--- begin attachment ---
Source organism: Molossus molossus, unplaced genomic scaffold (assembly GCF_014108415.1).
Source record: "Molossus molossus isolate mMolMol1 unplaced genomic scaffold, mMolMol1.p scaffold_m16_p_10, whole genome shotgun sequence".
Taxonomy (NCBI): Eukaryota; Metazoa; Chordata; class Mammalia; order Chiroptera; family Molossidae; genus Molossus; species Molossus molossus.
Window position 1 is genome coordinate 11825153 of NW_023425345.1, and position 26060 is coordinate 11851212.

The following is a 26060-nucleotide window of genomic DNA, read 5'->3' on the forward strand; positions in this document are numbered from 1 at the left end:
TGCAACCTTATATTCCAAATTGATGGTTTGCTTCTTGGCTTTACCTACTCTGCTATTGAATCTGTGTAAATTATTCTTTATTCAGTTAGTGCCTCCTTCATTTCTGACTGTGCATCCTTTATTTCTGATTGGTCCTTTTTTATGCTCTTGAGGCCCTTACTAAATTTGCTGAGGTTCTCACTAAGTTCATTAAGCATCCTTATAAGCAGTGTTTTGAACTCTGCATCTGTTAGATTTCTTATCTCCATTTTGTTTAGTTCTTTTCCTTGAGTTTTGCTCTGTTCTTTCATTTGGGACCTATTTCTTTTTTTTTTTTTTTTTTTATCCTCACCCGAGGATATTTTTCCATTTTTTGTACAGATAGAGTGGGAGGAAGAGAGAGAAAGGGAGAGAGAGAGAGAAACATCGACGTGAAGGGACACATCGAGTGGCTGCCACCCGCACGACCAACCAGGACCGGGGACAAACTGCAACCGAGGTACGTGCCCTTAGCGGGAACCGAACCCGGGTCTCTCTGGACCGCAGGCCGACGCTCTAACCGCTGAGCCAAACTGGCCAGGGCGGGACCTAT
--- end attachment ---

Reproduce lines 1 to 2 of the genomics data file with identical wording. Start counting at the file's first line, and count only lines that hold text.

Source organism: Molossus molossus, unplaced genomic scaffold (assembly GCF_014108415.1).
Source record: "Molossus molossus isolate mMolMol1 unplaced genomic scaffold, mMolMol1.p scaffold_m16_p_10, whole genome shotgun sequence".